Cooperation with international organisations, private sector and non-European institutions and experts may be considered. Participation of third countries is encouraged. Their commitments to the Partnership would not be eligible for the calculation of EU funding. Applicants should describe in their proposal the methodology for their collaboration and the aims they want to achieve with this kind of collaboration.
Proposals should pool the necessary financial resources from the participating national (or regional) research programmes with a view to implementing joint calls for transnational proposals resulting in grants to third parties. Financial support provided by the participants to third parties is one of the activities of this action in order to be able to achieve its objectives.
When defining calls for proposals, this Partnership needs to consider if to require the effective contribution of social sciences and humanities (SSH) disciplines and the involvement of SSH experts, institutions as well as the inclusion of relevant SSH expertise, in order to produce meaningful and significant effects enhancing the societal impact of the related research activities.
This topic aims at supporting activities that are enabling or contributing to one or several expected impacts of destination 3 “Tackling diseases and reducing disease burden”. To that end, proposals under this topic should aim for delivering results that are directed, tailored towards and contributing to all of the following expected outcomes:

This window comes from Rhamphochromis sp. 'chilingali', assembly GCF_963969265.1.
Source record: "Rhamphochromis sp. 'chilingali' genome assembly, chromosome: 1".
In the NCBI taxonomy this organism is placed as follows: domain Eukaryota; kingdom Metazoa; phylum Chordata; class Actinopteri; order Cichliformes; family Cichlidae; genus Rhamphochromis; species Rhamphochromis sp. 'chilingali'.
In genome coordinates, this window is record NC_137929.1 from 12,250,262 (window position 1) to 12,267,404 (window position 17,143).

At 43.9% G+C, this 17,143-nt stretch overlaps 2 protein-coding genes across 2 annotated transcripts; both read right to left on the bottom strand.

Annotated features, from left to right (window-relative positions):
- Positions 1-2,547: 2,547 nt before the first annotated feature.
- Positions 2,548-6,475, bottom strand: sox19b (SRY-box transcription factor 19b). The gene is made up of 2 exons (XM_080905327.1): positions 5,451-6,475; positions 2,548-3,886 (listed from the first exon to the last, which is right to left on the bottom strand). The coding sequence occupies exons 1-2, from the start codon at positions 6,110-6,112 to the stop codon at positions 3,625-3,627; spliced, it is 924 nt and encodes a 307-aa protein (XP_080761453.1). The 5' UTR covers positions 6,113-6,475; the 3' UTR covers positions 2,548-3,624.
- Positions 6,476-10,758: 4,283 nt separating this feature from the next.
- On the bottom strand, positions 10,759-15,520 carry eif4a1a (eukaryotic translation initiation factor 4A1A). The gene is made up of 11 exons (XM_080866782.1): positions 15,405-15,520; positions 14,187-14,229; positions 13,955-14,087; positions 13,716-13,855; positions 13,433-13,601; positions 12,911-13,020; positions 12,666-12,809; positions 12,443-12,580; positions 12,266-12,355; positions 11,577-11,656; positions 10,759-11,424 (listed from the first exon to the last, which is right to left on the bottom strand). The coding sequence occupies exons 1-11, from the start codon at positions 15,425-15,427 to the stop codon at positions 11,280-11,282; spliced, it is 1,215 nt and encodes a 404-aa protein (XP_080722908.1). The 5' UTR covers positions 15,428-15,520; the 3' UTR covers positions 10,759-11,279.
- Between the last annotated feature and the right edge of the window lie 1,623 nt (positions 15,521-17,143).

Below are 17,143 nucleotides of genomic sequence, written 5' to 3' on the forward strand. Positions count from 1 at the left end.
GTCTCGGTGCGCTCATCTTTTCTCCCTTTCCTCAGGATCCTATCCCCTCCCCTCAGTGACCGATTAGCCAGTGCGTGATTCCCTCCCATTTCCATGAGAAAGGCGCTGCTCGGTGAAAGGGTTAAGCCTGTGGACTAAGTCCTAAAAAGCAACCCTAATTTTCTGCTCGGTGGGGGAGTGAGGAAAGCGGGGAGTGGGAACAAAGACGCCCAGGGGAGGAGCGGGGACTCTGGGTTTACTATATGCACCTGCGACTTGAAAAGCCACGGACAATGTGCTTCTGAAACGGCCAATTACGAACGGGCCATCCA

- The EU’s response to curb antimicrobial resistance (AMR) is improved and the EU is reinforced as an internationally recognised driver of research and innovation on AMR thereby substantially contributing to the achievement of the Sustainable Development Goals related to AMR;
- EU and national agencies, the scientific communities, policymakers and funders enhance their collaboration and coordination for a strengthened ‘One Health (OH) approach to fight antimicrobial resistance (AMR)’ forming a strong and structured ecosystem with shared evidence, tools and methodologies cutting across sectors;
- Research funders, policymakers, relevant agencies and authorities, and the research community are in a position to close the current gaps and break existing silos on AMR in accordance with the European One Health Action Plan against AMR;
- Research funders align, adopt and implement their research policies and activities allowing for the optimal generation of novel solutions to prevent and treat infectious diseases affected by AMR, improved surveillance and diagnosis and control of the spread of resistant microorganisms, testing and validation of such solutions and facilitating their uptake or implementation responding to the needs to reduce the burden of AMR;
- The EU is strengthened as an internationally recognised actor for OH AMR substantially contributing to global cooperation and coordination by expanding beyond Europe;
- The research community at large benefit from and use an improved comprehensive knowledge framework integrating the EU, national/regional data and information infrastructures to improve transnational research.
Regions / countries for funding
Moldova (Moldova), Albania (Shqipëria), Armenia (Հայաստան), Azerbaijan (Azərbaycan), Belarus (Беларусь), Bosnia and Herzegovina (Bosna i Hercegovina / Босна и Херцеговина), Faeroes (Føroyar / Færøerne), Georgia (საქართველო), Island (Ísland), Israel (ישראל / إِسْرَائِيل), Kosovo (Kosova/Kosovë / Косово), Montenegro (Црна Гора), Morocco (المغرب), New Zealand (Aotearoa), North Macedonia (Северна Македонија), Norway (Norge), Serbia (Srbija/Сpбија), Tunisia (تونس /Tūnis), Türkiye, Ukraine (Україна), United Kingdom